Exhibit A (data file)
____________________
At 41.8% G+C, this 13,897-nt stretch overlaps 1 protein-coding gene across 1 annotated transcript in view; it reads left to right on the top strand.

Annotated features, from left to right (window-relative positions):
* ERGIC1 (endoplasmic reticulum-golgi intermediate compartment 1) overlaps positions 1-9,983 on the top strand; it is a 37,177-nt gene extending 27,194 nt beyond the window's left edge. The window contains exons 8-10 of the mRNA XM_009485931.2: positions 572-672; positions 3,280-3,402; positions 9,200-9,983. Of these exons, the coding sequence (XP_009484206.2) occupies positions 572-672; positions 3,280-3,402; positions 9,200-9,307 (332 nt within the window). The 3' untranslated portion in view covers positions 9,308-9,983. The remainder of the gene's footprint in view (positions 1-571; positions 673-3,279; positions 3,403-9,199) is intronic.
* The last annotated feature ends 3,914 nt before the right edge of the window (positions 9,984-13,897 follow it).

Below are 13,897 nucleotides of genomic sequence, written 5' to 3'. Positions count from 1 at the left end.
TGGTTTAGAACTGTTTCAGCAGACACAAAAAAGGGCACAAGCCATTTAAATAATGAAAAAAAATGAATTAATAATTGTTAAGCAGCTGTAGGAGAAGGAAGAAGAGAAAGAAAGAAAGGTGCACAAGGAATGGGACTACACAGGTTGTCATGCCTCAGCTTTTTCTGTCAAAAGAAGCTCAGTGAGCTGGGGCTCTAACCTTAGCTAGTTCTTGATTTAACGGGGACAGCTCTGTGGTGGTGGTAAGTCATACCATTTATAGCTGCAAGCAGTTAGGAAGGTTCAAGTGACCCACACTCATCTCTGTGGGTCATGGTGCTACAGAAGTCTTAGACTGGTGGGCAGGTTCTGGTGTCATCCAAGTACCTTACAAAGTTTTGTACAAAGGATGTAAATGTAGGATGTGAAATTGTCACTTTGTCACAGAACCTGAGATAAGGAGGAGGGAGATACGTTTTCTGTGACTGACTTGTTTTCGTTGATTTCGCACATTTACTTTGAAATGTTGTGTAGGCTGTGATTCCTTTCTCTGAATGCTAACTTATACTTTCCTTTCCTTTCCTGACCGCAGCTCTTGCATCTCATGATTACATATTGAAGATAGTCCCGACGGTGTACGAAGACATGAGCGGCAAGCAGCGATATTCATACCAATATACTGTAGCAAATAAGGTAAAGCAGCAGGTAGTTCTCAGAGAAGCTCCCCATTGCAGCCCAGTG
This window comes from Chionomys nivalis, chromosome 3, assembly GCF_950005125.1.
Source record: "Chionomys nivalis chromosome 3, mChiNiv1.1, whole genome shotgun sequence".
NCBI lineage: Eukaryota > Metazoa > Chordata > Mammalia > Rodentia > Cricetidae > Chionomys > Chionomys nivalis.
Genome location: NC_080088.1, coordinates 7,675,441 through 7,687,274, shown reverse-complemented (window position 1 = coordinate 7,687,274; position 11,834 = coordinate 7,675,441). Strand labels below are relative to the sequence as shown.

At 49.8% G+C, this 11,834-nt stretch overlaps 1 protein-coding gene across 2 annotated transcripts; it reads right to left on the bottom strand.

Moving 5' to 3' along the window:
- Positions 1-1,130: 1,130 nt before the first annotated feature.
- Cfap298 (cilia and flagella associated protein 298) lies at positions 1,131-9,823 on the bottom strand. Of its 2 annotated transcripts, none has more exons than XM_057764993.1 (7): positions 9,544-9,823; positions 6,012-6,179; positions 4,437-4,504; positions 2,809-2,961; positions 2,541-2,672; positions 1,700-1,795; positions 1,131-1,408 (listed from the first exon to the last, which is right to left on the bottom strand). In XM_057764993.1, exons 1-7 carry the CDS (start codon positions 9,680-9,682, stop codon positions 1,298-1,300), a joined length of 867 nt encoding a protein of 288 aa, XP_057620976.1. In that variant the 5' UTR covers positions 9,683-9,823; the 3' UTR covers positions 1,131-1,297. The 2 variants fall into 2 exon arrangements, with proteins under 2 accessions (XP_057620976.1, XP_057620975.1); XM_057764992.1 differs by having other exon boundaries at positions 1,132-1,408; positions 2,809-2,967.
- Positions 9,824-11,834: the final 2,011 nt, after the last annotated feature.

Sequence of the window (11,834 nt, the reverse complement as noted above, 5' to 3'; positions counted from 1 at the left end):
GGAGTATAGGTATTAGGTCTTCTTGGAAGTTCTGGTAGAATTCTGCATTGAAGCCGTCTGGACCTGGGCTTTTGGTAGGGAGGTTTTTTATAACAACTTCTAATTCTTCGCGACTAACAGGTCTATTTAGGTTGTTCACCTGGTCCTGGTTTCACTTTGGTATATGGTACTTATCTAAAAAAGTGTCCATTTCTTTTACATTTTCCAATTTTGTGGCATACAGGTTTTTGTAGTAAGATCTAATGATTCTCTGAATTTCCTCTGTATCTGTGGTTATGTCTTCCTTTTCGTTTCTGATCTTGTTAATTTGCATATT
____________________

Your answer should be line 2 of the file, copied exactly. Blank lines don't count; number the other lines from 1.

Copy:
Annotated features, from left to right (window-relative positions):